Much goes into determining a business’ financial health. However, knowing how much money you’re bringing in from the goods and services you sell is an excellent place to start. Without knowing annual revenue, you won’t know if your business is growing or stagnant, and you won’t be able to calculate whether it has healthy profit margins.
Here’s a look at what entrepreneurs and business owners should know about calculating their annual revenue.
Annual revenue is the amount of money a company makes during a given 12-month period from the sale of products and services. Annual revenue is total sales before any deductions for the cost of the inventory you sold or business expenses. Annual revenue is often referred to as “sales” on income statements (also called profit and loss statements) or “gross receipts or sales” on your business tax form (Schedule C if you’re a sole proprietor).
The difference between revenue and net profit is crucial:
Your best method for determining annual revenue depends on the records you kept for the year and the type of income you receive:
Cash and accrual accounting differ. If your business operates on a cash basis, you count annual revenue in the year you receive it. On an accrual basis, you count annual revenue in the year you earn it, even if you haven’t yet been paid.
When you want to know how profitable your business is, your annual revenue is only half the equation. You must know how much money you have left over after expenses.
For example, say you sell project management software and your gross annual revenue is $275,000. You’ll examine expenses next:
|Maintenance of software’s back end:
|Third-party customer service call center:
|Other annual expenses:
Knowing gross annual revenue and how it changes from year to year tells you how your business is growing.
However, to run a profitable business, you must pay as much attention to your expenses as to net business income. Otherwise, a business can earn more and more money but have little or no net income left over. Net business income can be negative if your operations cost you more than earnings. A company with costs that consistently exceed revenue is likely to fail.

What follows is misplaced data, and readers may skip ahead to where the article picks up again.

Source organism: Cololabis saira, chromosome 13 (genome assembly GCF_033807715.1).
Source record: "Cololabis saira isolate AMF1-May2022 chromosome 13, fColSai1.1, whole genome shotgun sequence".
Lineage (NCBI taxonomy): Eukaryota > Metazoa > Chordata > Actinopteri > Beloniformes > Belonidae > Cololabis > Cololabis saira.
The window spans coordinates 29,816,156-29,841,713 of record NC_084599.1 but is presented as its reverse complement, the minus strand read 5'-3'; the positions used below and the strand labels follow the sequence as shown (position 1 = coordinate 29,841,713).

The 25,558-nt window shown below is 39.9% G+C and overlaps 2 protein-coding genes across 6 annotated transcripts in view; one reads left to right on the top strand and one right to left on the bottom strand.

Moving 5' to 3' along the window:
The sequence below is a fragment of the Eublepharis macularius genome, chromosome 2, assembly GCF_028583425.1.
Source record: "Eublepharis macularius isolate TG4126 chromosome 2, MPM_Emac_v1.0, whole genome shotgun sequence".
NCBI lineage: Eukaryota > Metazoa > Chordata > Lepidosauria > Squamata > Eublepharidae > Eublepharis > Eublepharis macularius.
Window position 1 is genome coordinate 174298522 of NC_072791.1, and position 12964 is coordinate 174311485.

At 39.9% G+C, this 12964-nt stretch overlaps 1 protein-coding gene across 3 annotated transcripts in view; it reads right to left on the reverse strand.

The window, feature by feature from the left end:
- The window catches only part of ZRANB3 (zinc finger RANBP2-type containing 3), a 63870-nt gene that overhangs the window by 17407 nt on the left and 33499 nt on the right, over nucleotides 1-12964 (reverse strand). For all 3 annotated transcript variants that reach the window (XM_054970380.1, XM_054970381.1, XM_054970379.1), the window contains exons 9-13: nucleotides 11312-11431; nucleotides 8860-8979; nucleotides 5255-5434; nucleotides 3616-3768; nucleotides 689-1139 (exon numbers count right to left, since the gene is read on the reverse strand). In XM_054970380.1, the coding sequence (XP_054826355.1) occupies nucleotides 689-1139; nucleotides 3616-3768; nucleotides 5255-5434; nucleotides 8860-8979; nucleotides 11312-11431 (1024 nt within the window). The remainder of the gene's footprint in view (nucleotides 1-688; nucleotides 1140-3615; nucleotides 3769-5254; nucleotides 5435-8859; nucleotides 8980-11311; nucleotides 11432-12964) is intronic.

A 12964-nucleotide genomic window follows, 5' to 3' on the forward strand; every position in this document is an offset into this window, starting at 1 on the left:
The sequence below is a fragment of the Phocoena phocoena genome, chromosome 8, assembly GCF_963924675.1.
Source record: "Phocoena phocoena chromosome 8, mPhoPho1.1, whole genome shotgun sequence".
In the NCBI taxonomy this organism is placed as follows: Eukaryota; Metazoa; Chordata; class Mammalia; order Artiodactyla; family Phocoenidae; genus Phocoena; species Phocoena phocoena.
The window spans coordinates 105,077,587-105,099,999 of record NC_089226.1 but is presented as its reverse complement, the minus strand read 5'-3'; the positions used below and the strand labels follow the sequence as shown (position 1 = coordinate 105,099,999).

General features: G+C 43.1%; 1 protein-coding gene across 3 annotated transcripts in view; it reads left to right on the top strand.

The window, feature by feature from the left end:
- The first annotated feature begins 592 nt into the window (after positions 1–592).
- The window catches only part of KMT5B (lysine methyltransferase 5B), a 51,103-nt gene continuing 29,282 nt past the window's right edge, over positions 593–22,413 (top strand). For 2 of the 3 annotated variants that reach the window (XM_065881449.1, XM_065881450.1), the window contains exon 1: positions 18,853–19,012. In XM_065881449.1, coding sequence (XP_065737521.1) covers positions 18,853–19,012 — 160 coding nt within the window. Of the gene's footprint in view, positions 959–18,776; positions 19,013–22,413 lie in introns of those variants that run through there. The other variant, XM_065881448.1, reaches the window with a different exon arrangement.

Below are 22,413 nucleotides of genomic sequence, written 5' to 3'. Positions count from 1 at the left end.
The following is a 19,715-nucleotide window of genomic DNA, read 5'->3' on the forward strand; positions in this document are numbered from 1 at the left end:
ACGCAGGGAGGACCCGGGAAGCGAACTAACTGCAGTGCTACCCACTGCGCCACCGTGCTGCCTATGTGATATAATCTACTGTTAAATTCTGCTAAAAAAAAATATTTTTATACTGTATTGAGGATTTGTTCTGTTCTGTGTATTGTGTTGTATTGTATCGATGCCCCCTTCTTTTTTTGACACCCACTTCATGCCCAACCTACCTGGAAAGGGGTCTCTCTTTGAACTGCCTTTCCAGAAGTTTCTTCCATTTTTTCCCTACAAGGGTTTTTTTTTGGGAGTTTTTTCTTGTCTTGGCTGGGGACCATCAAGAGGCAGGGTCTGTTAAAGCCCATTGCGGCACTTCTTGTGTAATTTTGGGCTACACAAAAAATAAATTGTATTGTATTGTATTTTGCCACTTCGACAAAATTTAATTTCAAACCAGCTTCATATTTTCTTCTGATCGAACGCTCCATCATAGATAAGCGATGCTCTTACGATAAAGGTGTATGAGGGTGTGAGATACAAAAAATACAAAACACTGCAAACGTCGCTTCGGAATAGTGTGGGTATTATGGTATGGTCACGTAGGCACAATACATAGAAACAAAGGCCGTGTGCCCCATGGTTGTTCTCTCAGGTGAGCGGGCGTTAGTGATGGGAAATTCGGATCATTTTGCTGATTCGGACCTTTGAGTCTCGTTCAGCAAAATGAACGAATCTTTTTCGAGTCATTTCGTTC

In addition to your gross annual revenue from your primary business, known as “operating revenue,” you should know your annual revenue from other sources, known as “nonoperating revenue.”
Operating revenue is the money your company makes from its primary activity, such as sales. In the project management software example, all software sales qualify as operating revenue.
Nonoperating revenue is money your company earns from nonsales activity. This revenue category can include:
To make sound business decisions and meet your estimated tax obligations, you must ascertain your business’ financial health more than once a year. If you run a one-person business, estimating your gross revenue and net income quarterly may be all you need to stay on track.
If you have a larger business with employees, you should manage your business’ finances more intently. You should know how much money your business is bringing in at least monthly. Knowing how your revenue is changing — and whether your business is making a net profit — is essential to making the best decisions for your business throughout the year.
Today’s business environment is complex, and you must make decisions to adapt and grow quickly to survive. Knowing your gross revenue and net income amounts — and what they say about your organization — is an essential first step to taking control of your company and reaching your business and financial goals.
Max Freedman contributed to the reporting and writing of this article.